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Sunday, May 30, 2010

Helping Toy-Challenged Dogs Enjoy Playtime

by Carrie Boyko
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(c) Carrie Boyko
Finally--Blue Puppy Gets Playtime

Oliver, my 9 lb. Papillon, is not really very big on toys. Well, maybe I shouldn’t say that. The reality is that Tanner, my Golden Retriever, is Oliver's toy. Oliver grew up playing on top of Tanner, as if Tanner were his personal playground or jungle gym. I’m not sure who enjoys it more—Tanner or Oliver!  

To this day, Oliver continues to enjoy playing with Tanner’s ears and tail, snuggling with Tanner for an afternoon nap and following him around during his daily rounds of the house--sort of like a pesky little brother, except that Tanner loves it.

Once in a great while, Oliver will get interested in one of his many toys. Oliver’s not exactly starving for playthings. I have tried very hard to get him interested in a plethora of different types of toys, generally to no avail. 

There are a few that he favors. One is a blue puppy, small enough for him to pick up and carry around. This is to say that it is VERY small, as Oliver has an extremely tiny mouth. This picture was taken on one of the rare days when Oliver was enthralled with the blue puppy. Yeah! If only I could get him to enjoy all of his toys this way.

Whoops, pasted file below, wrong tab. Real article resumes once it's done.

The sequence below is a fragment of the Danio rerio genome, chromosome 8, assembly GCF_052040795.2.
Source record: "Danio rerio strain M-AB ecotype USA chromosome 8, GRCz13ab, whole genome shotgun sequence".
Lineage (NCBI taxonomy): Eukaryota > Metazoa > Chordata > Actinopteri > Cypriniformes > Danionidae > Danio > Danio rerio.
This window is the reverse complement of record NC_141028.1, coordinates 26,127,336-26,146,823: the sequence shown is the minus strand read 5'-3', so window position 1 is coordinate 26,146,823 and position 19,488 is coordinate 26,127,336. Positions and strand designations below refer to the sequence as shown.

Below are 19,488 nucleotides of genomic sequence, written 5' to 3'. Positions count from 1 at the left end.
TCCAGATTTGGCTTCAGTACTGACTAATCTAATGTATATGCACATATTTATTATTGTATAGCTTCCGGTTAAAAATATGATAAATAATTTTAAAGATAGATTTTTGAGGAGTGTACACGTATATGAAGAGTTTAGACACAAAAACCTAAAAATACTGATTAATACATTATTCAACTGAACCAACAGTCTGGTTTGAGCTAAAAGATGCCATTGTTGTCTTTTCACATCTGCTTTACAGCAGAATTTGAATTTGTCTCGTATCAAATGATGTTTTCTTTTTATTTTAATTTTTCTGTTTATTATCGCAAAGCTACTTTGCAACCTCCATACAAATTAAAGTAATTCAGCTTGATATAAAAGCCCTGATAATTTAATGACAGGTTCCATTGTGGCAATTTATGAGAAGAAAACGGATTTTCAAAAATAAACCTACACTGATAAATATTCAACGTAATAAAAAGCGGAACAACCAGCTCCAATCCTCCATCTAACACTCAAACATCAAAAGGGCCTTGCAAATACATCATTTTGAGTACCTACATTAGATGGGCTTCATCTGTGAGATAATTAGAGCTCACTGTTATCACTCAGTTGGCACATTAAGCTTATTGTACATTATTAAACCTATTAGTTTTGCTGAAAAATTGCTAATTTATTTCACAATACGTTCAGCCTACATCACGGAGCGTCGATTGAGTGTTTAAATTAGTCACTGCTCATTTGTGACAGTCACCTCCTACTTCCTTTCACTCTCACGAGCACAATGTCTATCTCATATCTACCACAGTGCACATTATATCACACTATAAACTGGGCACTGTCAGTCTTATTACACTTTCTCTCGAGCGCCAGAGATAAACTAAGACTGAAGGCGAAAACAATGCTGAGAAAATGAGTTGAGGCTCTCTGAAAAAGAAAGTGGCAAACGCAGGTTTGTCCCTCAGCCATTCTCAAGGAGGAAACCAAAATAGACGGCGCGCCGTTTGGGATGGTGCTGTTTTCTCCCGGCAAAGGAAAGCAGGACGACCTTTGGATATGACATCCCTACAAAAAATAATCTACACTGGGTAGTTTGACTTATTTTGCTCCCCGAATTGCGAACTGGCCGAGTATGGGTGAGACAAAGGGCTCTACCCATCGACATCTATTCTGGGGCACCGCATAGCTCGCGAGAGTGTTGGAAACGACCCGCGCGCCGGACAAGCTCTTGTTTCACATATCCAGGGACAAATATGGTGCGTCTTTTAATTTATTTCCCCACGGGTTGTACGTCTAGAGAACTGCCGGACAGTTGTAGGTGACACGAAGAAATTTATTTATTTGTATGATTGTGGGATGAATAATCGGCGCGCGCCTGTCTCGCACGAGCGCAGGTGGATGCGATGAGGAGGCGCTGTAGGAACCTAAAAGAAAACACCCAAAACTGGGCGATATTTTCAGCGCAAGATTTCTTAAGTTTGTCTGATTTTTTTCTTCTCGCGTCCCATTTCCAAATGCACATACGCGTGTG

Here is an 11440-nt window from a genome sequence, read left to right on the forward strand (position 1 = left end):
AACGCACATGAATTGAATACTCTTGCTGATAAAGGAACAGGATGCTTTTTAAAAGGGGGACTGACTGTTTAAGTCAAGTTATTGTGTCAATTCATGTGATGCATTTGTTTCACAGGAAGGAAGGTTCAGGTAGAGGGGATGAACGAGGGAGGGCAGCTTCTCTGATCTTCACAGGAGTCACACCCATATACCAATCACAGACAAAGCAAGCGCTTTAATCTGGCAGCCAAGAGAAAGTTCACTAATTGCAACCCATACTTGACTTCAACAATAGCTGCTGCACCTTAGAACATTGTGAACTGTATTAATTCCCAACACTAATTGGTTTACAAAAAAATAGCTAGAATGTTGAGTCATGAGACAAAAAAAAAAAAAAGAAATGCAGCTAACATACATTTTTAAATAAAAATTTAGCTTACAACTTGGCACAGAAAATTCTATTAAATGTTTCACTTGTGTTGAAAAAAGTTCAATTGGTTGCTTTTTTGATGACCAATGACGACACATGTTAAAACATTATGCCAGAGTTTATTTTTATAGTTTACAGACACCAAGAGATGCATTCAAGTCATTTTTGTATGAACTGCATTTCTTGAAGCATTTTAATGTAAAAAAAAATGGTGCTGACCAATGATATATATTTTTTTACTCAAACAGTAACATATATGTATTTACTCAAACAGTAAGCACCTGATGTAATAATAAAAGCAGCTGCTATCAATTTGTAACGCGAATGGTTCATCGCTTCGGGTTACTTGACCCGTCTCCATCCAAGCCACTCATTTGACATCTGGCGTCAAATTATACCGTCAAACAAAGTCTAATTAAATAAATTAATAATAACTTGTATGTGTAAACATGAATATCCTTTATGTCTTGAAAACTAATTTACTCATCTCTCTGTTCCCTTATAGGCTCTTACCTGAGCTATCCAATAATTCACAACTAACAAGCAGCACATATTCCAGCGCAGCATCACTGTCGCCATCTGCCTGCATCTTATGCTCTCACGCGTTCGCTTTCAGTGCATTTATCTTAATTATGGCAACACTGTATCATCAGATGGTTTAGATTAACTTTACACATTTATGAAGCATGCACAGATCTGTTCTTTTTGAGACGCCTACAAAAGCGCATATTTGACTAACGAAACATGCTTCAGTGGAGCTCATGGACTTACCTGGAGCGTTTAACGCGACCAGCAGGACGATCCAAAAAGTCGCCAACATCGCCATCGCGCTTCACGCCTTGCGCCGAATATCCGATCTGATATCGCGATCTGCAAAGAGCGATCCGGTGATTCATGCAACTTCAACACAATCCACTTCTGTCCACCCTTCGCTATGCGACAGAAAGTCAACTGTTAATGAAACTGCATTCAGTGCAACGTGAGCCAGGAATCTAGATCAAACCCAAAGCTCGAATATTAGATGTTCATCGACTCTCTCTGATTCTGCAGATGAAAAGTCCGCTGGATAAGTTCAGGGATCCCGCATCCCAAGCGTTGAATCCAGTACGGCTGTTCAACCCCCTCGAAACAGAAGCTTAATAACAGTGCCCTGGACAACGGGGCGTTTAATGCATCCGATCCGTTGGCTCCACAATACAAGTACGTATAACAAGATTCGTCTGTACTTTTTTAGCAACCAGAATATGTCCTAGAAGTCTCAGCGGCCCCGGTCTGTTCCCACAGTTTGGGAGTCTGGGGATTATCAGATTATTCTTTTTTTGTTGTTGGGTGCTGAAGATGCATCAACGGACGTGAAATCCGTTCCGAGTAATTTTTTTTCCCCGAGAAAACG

Often, when Oliver seems to be in a toy mood, I will try to introduce him to another toy, along with the one he has chosen. After all, every little boy needs a variety of playthings to stimulate his brain. What usually happens is he loses interest in both and begins to follow me around. He is so cute, sort of like a deaf child who is imploring me to explain, in his own language, what I am doing and how he can be a part of it.

One of my agility friends who is a very patient trainer, gave me some tips on getting him interested in toys. I’ve tried a few. Treating him when he plays with a toy seemed like a great idea, but failed miserably when he decided it was better to follow me to get more treats. The toy was abandoned and I became the object of interest.

Playing games with his toys, like hide and seek, chase, fetch or catch, are all things that Tanner absolutely loves to do. Yet Oliver looks at flying toys as potential danger. He sees something flying through the air and runs for cover, as if to exclaim, “Incoming!” 

I tried gently tossing a soft toy to Oliver as a reward for good agility work, and he ran away from the toy. Ugg!

Today I read about a toy game that might work, so we’ll give it a trial run and see how we do. I found this game on Raise a Green Dog, one of our favorite websites. You can come along for a ride. Perhaps if you, too, have a toy-challenged dog, you might find this tactic works. 

Tuck a couple of small, great smelling treats into the sections of a muffin tin. Then set 12 small toys on top of each treat, also inside the cups of the muffin tin. The idea is that the smell will encourage the dog to pick up the toy, in order to find the yummy treat. When the dog picks up the toy, be sure to praise him or pet him immediately. The final reward will be finding the treat.

We’ll practice this a few times and see how we do. If you try it, will you report back. Hit the comment link at the bottom of the post and let me know how it worked for you. Good luck!

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